Wednesday, October 2, 2019
The Repressive Governments Of Zamiatins We And Orwells 1984 :: essays research papers fc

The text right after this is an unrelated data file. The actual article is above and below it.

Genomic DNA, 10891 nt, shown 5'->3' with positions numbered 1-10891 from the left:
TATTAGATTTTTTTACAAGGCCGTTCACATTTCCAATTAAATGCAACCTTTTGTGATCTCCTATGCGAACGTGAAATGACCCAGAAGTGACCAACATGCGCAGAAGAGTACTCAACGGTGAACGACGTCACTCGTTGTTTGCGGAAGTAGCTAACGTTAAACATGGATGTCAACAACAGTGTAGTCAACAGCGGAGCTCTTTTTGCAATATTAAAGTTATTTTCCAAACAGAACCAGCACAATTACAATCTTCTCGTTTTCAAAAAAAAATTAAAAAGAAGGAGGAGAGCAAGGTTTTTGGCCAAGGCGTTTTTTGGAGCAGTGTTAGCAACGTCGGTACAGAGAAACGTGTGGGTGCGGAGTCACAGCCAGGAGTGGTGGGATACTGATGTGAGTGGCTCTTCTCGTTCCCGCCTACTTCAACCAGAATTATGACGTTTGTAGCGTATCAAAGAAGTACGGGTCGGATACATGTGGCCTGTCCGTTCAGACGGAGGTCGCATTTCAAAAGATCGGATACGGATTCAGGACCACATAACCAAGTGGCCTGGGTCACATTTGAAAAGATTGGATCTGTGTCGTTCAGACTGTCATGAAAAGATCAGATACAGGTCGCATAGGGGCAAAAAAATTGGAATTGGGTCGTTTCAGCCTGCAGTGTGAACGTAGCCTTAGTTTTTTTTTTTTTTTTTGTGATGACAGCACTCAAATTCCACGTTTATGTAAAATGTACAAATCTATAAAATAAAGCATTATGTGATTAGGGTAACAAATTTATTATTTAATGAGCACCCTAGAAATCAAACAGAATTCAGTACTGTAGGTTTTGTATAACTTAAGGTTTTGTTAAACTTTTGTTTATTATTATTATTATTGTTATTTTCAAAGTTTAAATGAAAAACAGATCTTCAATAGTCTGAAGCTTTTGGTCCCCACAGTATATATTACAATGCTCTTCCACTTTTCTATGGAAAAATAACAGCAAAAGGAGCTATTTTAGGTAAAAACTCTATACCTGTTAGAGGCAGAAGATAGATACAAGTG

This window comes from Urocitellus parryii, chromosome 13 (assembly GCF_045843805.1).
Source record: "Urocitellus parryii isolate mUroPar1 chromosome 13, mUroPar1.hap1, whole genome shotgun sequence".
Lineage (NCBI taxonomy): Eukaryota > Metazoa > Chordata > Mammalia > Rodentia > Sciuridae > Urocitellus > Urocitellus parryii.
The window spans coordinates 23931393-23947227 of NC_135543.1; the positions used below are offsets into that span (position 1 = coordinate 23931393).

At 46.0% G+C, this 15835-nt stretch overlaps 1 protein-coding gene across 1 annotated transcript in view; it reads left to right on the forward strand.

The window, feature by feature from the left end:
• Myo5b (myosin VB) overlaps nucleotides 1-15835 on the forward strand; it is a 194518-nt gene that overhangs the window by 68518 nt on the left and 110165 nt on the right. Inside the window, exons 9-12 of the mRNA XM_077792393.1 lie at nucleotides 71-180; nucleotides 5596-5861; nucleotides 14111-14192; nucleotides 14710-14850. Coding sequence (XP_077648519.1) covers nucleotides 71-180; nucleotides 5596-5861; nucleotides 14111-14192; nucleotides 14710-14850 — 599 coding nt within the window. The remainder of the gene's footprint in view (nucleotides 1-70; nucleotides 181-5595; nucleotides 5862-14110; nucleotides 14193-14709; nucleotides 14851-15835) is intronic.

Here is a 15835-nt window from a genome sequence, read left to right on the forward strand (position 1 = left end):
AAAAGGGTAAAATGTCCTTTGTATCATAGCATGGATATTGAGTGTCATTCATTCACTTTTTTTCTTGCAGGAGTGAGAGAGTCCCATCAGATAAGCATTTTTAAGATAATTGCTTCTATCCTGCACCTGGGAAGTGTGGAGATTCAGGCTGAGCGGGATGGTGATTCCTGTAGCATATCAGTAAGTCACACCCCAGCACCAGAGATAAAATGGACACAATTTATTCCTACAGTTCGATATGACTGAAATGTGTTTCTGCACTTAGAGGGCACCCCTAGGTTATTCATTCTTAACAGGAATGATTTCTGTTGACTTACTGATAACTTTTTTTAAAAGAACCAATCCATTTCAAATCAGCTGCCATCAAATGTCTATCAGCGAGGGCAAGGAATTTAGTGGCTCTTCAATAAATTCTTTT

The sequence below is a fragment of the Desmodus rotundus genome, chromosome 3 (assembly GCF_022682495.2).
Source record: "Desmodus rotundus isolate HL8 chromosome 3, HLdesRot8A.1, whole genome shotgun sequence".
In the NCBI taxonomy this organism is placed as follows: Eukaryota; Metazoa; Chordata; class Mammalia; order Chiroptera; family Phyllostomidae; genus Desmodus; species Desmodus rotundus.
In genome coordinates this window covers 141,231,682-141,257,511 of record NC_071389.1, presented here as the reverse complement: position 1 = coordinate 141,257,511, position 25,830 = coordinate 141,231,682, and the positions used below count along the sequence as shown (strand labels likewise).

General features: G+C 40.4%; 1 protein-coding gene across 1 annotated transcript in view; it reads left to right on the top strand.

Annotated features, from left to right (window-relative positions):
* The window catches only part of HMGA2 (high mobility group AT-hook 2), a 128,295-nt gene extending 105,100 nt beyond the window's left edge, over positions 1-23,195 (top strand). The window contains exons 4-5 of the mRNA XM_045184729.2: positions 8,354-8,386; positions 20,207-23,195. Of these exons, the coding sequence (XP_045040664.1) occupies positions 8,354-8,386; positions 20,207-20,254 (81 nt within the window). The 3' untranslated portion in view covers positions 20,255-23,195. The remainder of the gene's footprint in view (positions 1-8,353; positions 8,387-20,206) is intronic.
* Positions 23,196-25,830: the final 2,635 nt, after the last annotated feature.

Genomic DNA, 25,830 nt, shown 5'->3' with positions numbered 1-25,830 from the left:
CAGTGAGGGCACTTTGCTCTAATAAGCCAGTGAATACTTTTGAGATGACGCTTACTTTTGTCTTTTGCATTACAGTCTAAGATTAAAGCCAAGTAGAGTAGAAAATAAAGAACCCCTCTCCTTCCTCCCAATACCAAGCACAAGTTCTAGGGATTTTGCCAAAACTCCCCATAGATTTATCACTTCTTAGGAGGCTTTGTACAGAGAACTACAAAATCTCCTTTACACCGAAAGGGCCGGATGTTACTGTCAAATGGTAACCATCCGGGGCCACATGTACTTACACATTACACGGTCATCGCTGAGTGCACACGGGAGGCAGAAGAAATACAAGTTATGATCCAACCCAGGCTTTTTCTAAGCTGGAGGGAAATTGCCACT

The Repressive Governments of Zamiatin's We and Orwell's 1984 Outline: Thesis: Both Zamiatin's We and Orwell's 1984 have governments that repress actions and thoughts through the use of physical and psychological force. I. Intro. II. We's Government's Use of Psychological Force A. Number system B. Sexual Registration III. 1984's Governments Use of Psychological Force A. Newspeak B. Doublethink IV. Both Government's Use of Physical Force A. Torture of Winston B. Operation On Fancy V. Conclusion Throughout time, people have wondered what happens when government gains complete control not only over people's actions, but over the thoughts that precede them. Is it even possible to gain such omnipotence over human nature that human beings will renounce all individuality? If such a society could exist, would human nature truly be conquered, or just subdued sufficiently that the will of the few could be contorted into the will of the general population? The British author Eric Blair, better known by his pen name George Orwell, and the Russian born Eugene Zamiatin both attempt to address these questions in their respective books 1984 and We. These novels depict, ". . . mechanized societies whose citizens are deprived of freedom through physical and psychological conditioning." (Bloom 17) The amazing thing about these civilizations is that the majority of the citizenry, at least publicly, applauds the government's totalitarian actions. Both Zamiatin's We and Orwell's 1984 have governments that repress thought and action through the use of physical and physiological force. One of the most visible ways the government of the United State is able to control the thought and actions of its citizens is by the use and abuse of a system by which each member of society receives a number at birth instead of given a name (Goldstein 54). The numbers are assigned according to sex and occupation. For example, D-503, the main character in We, is male, and is thus assigned a consonant for his prefix while his female partner, O-90, is assigned a vowel. As D-503 is an engineer, he receives a 5 as his first number. All state poets such as O-90 have numbers under 100. (Zamiatin 46). This use of numbers instead of names creates a sense of unity and oneness of purpose in the contented, complacent Numbers of the United State. "The most striking thing about the Numbers' "names", is how easily they incorporate their assignment into their lives, and their contempt for the "old way" of naming." (Gregg 549) The Numbers' numbers are sewn onto their tunics called "unifs", front and back in large enough print that anyone, ". . .up to one hundred meters away can read your Number from any direction.
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